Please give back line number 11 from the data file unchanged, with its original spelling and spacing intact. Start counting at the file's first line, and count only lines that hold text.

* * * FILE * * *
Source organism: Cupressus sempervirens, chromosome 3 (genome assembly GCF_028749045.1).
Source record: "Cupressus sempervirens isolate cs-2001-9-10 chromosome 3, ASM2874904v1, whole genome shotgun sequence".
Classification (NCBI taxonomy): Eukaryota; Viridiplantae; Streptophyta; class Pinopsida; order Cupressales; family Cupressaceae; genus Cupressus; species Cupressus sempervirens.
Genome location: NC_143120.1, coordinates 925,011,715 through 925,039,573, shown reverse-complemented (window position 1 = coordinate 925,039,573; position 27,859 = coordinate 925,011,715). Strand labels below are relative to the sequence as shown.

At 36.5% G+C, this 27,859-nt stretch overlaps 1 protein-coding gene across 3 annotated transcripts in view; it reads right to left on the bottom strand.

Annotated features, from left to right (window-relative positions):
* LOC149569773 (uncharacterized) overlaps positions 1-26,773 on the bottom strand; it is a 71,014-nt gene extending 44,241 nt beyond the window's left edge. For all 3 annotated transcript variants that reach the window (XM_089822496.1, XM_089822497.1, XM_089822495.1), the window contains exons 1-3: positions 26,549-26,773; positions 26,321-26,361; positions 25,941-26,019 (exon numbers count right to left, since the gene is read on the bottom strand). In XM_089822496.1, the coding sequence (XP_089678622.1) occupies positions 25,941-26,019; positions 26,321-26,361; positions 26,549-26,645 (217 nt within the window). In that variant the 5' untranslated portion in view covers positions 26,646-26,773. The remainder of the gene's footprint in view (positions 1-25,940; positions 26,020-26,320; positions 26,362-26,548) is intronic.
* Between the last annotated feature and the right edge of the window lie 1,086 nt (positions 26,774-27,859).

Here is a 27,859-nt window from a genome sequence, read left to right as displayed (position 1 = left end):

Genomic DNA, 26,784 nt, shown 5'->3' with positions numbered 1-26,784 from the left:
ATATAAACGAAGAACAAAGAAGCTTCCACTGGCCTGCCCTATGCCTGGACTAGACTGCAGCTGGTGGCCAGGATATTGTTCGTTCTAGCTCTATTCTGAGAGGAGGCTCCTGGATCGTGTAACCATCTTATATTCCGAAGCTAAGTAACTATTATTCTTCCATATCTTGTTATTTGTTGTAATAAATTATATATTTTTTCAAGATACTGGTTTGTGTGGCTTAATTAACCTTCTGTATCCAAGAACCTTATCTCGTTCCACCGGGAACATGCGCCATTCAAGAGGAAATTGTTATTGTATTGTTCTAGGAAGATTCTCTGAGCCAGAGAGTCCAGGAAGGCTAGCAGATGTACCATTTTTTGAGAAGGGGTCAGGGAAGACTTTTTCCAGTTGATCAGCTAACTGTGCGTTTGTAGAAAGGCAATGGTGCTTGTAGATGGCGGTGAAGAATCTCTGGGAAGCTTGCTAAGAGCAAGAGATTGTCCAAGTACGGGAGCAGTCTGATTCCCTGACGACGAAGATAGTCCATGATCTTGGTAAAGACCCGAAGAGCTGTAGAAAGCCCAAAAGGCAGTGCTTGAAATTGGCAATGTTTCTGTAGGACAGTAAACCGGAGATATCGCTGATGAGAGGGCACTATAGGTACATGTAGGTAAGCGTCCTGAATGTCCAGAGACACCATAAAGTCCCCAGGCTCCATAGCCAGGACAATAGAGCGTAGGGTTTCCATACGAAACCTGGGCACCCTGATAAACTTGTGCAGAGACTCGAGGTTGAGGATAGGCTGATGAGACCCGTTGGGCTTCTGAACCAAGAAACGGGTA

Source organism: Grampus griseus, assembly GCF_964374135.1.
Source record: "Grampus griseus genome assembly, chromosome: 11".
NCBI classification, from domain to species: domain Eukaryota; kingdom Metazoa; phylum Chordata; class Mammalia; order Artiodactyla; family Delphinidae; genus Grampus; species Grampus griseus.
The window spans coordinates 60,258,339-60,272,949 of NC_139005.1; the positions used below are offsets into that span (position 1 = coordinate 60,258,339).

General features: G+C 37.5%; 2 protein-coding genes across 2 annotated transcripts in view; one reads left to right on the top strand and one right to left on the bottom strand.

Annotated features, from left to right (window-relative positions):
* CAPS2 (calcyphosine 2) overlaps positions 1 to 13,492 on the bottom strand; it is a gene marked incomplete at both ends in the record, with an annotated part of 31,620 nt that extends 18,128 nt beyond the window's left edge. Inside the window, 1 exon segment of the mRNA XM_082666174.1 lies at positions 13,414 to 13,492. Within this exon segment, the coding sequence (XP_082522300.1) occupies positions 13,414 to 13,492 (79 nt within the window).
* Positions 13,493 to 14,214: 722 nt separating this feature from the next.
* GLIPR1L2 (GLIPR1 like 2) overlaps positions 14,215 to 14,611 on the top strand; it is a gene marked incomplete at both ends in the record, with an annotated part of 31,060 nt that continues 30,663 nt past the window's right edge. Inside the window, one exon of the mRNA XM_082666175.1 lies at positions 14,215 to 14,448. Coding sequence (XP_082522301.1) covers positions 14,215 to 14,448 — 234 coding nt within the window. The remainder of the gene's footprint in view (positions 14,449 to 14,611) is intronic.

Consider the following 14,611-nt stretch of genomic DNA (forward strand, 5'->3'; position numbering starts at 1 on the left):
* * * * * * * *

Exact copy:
ATATAAACGAAGAACAAAGAAGCTTCCACTGGCCTGCCCTATGCCTGGACTAGACTGCAGCTGGTGGCCAGGATATTGTTCGTTCTAGCTCTATTCTGAGAGGAGGCTCCTGGATCGTGTAACCATCTTATATTCCGAAGCTAAGTAACTATTATTCTTCCATATCTTGTTATTTGTTGTAATAAATTATATATTTTTTCAAGATACTGGTTTGTGTGGCTTAATTAACCTTCTGTATCCAAGAACCTTATCTCGTTCCACCGGGAACATGCGCCATTCAAGAGGAAATTGTTATTGTATTGTTCTAGGAAGATTCTCTGAGCCAGAGAGTCCAGGAAGGCTAGCAGATGTACCATTTTTTGAGAAGGGGTCAGGGAAGACTTTTTCCAGTTGATCAGCTAACTGTGCGTTTGTAGAAAGGCAATGGTGCTTGTAGATGGCGGTGAAGAATCTCTGGGAAGCTTGCTAAGAGCAAGAGATTGTCCAAGTACGGGAGCAGTCTGATTCCCTGACGACGAAGATAGTCCATGATCTTGGTAAAGACCCGAAGAGCTGTAGAAAGCCCAAAAGGCAGTGCTTGAAATTGGCAATGTTTCTGTAGGACAGTAAACCGGAGATATCGCTGATGAGAGGGCACTATAGGTACATGTAGGTAAGCGTCCTGAATGTCCAGAGACACCATAAAGTCCCCAGGCTCCATAGCCAGGACAATAGAGCGTAGGGTTTCCATACGAAACCTGGGCACCCTGATAAACTTGTGCAGAGACTCGAGGTTGAGGATAGGCTGATGAGACCCGTTGGGCTTCTGAACCAAGAAACGGGTA